As the global fintech sector develops at a rapid clip, regulatory bodies are striving to establish safe and supportive policies. Let’s see which countries are in the lead.
Global authorities are getting to grips with fintech regulation as they inch towards a balance that will encourage competition, stimulate innovation and protect consumers. But the need to create innovative policy that supports fintechs has forced regulators to step up their game around the world.
Of those embracing the disruptive nature of fintech, the UK, Hong Kong and Singapore have emerged as global leaders.
Here, we look at what they offer and how Australia stacks up.

Key Points


Based on the success of the Financial Conduct Authority’s regulatory sandbox – 90 per cent of first-round applicants have gone on to market – the UK now aims to launch a global fintech regulatory sandbox. (A sandbox allows businesses to test a new product or service in the market without a licence for a specific time.)
Theresa May’s government has also made moves to back fintechs as part of its open banking regime. The plan is to work with start-ups and traditional banks to build shared platforms and set up a new crypto-assets taskforce to help blockchain developers. Another reform includes the UK-Australia FinTech Bridge, aimed at helping UK start-ups move to Australia and compete against the big banks.
It’s a step in the direction of increased competition that industry leader Grant Bissett, chief executive of Pin Payments, would like to see in Australia. “The biggest problem from my perspective is the relative lack of competition from services that are currently only provided by banks,” Bissett says.
“There's an opportunity for the regulators to invite more competition and to enable smaller entrants to access card schemes and other sorts of back end products.”

Hong Kong

Hong Kong understands the need to be on the front foot with fintech regulation. Last year, fintech investment in Hong Kong more than doubled to $A728.15 million, the South China Morning Post reported.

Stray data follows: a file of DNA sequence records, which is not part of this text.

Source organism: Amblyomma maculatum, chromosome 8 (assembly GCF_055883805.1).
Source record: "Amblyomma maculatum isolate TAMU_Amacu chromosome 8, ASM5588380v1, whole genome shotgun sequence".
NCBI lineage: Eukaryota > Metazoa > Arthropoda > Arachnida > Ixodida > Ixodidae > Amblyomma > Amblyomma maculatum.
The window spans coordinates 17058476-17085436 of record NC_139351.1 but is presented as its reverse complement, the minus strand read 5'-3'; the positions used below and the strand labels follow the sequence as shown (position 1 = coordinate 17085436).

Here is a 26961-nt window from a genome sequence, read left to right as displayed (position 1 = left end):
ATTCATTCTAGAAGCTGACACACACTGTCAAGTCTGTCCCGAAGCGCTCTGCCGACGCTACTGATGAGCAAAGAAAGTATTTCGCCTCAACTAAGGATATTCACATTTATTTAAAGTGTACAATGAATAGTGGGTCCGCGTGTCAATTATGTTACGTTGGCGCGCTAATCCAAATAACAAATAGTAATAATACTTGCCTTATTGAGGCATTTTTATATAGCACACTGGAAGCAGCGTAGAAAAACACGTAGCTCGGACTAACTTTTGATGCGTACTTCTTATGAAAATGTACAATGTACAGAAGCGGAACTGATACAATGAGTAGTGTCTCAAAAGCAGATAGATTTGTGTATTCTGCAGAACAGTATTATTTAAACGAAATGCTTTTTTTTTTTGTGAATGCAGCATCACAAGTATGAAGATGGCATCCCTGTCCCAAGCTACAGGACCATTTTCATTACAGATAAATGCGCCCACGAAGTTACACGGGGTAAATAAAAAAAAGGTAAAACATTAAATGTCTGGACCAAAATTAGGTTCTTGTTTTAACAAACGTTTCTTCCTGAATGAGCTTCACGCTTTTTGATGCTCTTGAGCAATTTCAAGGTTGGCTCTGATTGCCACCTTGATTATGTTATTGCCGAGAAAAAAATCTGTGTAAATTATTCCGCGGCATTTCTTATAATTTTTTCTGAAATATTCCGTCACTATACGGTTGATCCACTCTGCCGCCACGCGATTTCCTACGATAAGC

Updates to the sandbox by the Hong Kong Monetary Authority include a Fintech Supervisory Chatroom where banks and tech firms can receive feedback at an early stage of their fintech projects. Stamping out money-laundering and terrorist-financing is an important driver for regulating the sector. Underlining this is Hong Kong’s recent establishment of the Alliance for Financial Stability with Information Technology.
Australia is also expected to enhance its original regulatory sandbox framework. Draft legislation gives fintechs broader scope to test their products and services without meeting licensing requirements of the Australian Securities and Investments Commission (ASIC).


Singapore is a global fintech leader – it was among the first countries to establish a regulatory sandbox and, according to Deloitte, the Monetary Authority of Singapore (MAS) has signed more cooperation agreements than any other regulatory body in the world. In the agreement with Australia, ASIC and MAS committed to investigating joint projects and to share information on emerging market trends and their impact on regulation.  
 Government support for fintech is strong and last year it committed $A2.39 billion over the next four years to support the future economy. Other support structure instigated by MAS include the Innovation Lab, where start-ups can be trained and consult with financial institutions, and the International Technology Advisory Panel, which is made up of major financial institutions and fintech business leaders. 

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